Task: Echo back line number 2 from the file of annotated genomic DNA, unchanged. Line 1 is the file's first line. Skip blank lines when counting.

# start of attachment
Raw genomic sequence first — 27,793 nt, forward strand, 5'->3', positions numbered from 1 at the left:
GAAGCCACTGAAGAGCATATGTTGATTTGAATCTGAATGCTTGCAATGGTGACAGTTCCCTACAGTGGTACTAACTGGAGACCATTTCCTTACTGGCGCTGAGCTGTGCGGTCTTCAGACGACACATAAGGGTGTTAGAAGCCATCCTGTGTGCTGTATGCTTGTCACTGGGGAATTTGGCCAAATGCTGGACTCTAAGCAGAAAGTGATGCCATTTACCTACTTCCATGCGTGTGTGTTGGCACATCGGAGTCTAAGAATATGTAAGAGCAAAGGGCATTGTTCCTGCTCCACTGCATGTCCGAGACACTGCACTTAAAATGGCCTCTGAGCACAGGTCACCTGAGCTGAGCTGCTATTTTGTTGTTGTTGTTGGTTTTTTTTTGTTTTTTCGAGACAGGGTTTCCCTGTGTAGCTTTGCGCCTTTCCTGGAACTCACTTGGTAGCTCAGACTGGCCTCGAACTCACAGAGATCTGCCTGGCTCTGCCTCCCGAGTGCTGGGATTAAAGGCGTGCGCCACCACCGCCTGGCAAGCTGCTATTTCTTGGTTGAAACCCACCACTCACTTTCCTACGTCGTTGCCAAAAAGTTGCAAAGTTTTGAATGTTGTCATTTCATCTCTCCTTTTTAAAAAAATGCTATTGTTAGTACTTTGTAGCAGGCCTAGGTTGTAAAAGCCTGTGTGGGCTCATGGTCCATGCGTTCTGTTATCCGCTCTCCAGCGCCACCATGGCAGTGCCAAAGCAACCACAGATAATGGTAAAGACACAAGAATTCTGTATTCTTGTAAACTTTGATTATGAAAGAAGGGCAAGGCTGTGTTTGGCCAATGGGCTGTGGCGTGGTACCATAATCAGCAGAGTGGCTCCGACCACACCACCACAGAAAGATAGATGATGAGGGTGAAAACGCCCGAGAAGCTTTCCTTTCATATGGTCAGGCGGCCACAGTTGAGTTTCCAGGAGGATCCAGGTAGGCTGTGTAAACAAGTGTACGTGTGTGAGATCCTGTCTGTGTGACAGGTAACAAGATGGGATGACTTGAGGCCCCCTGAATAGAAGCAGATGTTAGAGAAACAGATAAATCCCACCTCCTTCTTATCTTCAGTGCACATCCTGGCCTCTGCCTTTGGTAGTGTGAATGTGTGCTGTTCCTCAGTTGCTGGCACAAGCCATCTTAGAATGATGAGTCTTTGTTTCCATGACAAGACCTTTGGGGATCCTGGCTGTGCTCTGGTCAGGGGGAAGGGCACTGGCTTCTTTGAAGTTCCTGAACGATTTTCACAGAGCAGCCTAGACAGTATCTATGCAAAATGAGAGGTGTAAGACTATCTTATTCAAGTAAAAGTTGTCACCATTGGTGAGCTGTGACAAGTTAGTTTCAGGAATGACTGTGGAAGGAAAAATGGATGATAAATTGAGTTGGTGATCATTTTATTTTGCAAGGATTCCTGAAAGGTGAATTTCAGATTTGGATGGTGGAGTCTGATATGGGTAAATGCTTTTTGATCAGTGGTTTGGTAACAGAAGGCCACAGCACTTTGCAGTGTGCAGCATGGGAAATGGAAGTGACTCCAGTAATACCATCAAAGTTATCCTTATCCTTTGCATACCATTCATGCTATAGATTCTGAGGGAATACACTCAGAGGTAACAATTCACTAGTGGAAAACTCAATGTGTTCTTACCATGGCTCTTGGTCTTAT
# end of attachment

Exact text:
GAAGCCACTGAAGAGCATATGTTGATTTGAATCTGAATGCTTGCAATGGTGACAGTTCCCTACAGTGGTACTAACTGGAGACCATTTCCTTACTGGCGCTGAGCTGTGCGGTCTTCAGACGACACATAAGGGTGTTAGAAGCCATCCTGTGTGCTGTATGCTTGTCACTGGGGAATTTGGCCAAATGCTGGACTCTAAGCAGAAAGTGATGCCATTTACCTACTTCCATGCGTGTGTGTTGGCACATCGGAGTCTAAGAATATGTAAGAGCAAAGGGCATTGTTCCTGCTCCACTGCATGTCCGAGACACTGCACTTAAAATGGCCTCTGAGCACAGGTCACCTGAGCTGAGCTGCTATTTTGTTGTTGTTGTTGGTTTTTTTTTGTTTTTTCGAGACAGGGTTTCCCTGTGTAGCTTTGCGCCTTTCCTGGAACTCACTTGGTAGCTCAGACTGGCCTCGAACTCACAGAGATCTGCCTGGCTCTGCCTCCCGAGTGCTGGGATTAAAGGCGTGCGCCACCACCGCCTGGCAAGCTGCTATTTCTTGGTTGAAACCCACCACTCACTTTCCTACGTCGTTGCCAAAAAGTTGCAAAGTTTTGAATGTTGTCATTTCATCTCTCCTTTTTAAAAAAATGCTATTGTTAGTACTTTGTAGCAGGCCTAGGTTGTAAAAGCCTGTGTGGGCTCATGGTCCATGCGTTCTGTTATCCGCTCTCCAGCGCCACCATGGCAGTGCCAAAGCAACCACAGATAATGGTAAAGACACAAGAATTCTGTATTCTTGTAAACTTTGATTATGAAAGAAGGGCAAGGCTGTGTTTGGCCAATGGGCTGTGGCGTGGTACCATAATCAGCAGAGTGGCTCCGACCACACCACCACAGAAAGATAGATGATGAGGGTGAAAACGCCCGAGAAGCTTTCCTTTCATATGGTCAGGCGGCCACAGTTGAGTTTCCAGGAGGATCCAGGTAGGCTGTGTAAACAAGTGTACGTGTGTGAGATCCTGTCTGTGTGACAGGTAACAAGATGGGATGACTTGAGGCCCCCTGAATAGAAGCAGATGTTAGAGAAACAGATAAATCCCACCTCCTTCTTATCTTCAGTGCACATCCTGGCCTCTGCCTTTGGTAGTGTGAATGTGTGCTGTTCCTCAGTTGCTGGCACAAGCCATCTTAGAATGATGAGTCTTTGTTTCCATGACAAGACCTTTGGGGATCCTGGCTGTGCTCTGGTCAGGGGGAAGGGCACTGGCTTCTTTGAAGTTCCTGAACGATTTTCACAGAGCAGCCTAGACAGTATCTATGCAAAATGAGAGGTGTAAGACTATCTTATTCAAGTAAAAGTTGTCACCATTGGTGAGCTGTGACAAGTTAGTTTCAGGAATGACTGTGGAAGGAAAAATGGATGATAAATTGAGTTGGTGATCATTTTATTTTGCAAGGATTCCTGAAAGGTGAATTTCAGATTTGGATGGTGGAGTCTGATATGGGTAAATGCTTTTTGATCAGTGGTTTGGTAACAGAAGGCCACAGCACTTTGCAGTGTGCAGCATGGGAAATGGAAGTGACTCCAGTAATACCATCAAAGTTATCCTTATCCTTTGCATACCATTCATGCTATAGATTCTGAGGGAATACACTCAGAGGTAACAATTCACTAGTGGAAAACTCAATGTGTTCTTACCATGGCTCTTGGTCTTAT